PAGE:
Self-reactive CD4 T cells activated during viral-induced demyelination do not prevent clinical recoveryReport as inadecuate

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Journal of Neuroinflammation

, 12:207

First Online: 11 November 2015Received: 20 August 2015Accepted: 06 November 2015


BackgroundMicrobial infections have been implicated in initiating and enhancing severity of autoimmune diseases including the demyelinating disease multiple sclerosis MS. Nevertheless, the incidence of both acute and persisting viral infections without evidence of autoimmune sequelae suggests that this process is well controlled. The conditions promoting or stemming self-reactive SR T cells following viral-induced tissue damage thus need to be better defined. Using a non-fatal viral mouse model of encephalomyelitis associated with demyelination and disability, yet ultimate clinical improvement, this study set out to monitor uptake and presentation of endogenous myelin antigens, as well as induction and fate of SR T cells.

MethodsActivation and central nervous system CNS recruitment of myelin-specific CD4 T cells was analyzed by flow cytometry during encephalomyelitis induced by a glia tropic murine coronavirus. Potential antigen-presenting cells APC ingesting myelin were characterized by flow cytometry and their ability to activate SR T cells tested by co-culture with carboxyfluorescein succinimidyl ester CFSE-labeled myelin-specific CD4 T cells. Endogenous SR T cell kinetics was analyzed within both cervical lymph nodes and CNS by Enzyme-Linked ImmunoSpot ELISPOT following viral infection.

ResultsThe data demonstrate the presence of APC capable of activating SR T cells in both draining lymph nodes and the CNS temporally correlating with overt demyelination. While both the CNS-infiltrating myeloid population and microglia ingested myelin, only CNS-infiltrating APC were capable of presenting endogenous myelin antigen to SR T cells ex vivo. Finally, SR T cell activation from the endogenous T cell repertoire was most notable when infectious virus was controlled and paralleled myelin damage. Although SR T cell accumulation peaked in the persistently infected CNS during maximal demyelination, they were not preferentially retained. Their gradual decline, despite ongoing demyelination, suggested minimal re-stimulation and pathogenic function in vivo consistent with the lack of autoimmune symptoms.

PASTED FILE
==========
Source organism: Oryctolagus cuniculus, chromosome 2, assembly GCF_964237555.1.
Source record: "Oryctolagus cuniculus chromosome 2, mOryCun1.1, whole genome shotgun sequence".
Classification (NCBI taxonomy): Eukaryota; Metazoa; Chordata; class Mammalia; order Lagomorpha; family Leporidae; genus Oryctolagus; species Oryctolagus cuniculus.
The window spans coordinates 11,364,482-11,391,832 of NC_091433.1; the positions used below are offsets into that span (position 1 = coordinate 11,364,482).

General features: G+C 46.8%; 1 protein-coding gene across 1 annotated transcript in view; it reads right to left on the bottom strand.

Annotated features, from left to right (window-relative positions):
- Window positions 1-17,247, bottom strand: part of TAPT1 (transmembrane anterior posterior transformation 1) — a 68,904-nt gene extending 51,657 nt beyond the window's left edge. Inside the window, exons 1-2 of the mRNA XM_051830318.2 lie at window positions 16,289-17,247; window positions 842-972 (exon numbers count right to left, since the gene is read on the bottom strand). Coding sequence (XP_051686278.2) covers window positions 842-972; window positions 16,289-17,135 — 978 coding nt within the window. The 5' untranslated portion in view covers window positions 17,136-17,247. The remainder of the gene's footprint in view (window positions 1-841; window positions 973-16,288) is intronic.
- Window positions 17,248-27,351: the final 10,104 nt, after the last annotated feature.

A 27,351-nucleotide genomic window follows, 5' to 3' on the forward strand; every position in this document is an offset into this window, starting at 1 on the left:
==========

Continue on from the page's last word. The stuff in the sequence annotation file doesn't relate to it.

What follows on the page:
ConclusionsThe results demonstrate the potential for CNS tissue destruction to induce and recruit SR T cells to the injury site and support a host suppressive mechanism limiting development of autoimmunity.

KeywordsViral infection Central nervous system CD4 T cells Demyelination Autoimmunity Antigen-presenting cells AbbreviationsAPCantigen-presenting cell


CFSEcarboxyfluorescein succinimidyl ester

CLNcervical lymph node

CNScentral nervous system

DCdendritic cells

GFPgreen fluorescent protein


MBPmyelin basic protein

MFImean fluorescence intensity

MHCmajor histocompatibility complex

MHVmouse hepatitis virus

MOGmyelin oligodendrocyte glycoprotein

MSmultiple sclerosis



PLPproteolipid protein


TCRT cell receptor

TMEVTheiler’s murine encephalomyelitis virus

Wtwild type

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Author: Carine Savarin - Cornelia C. Bergmann - Melanie Gaignage - Stephen A. Stohlman


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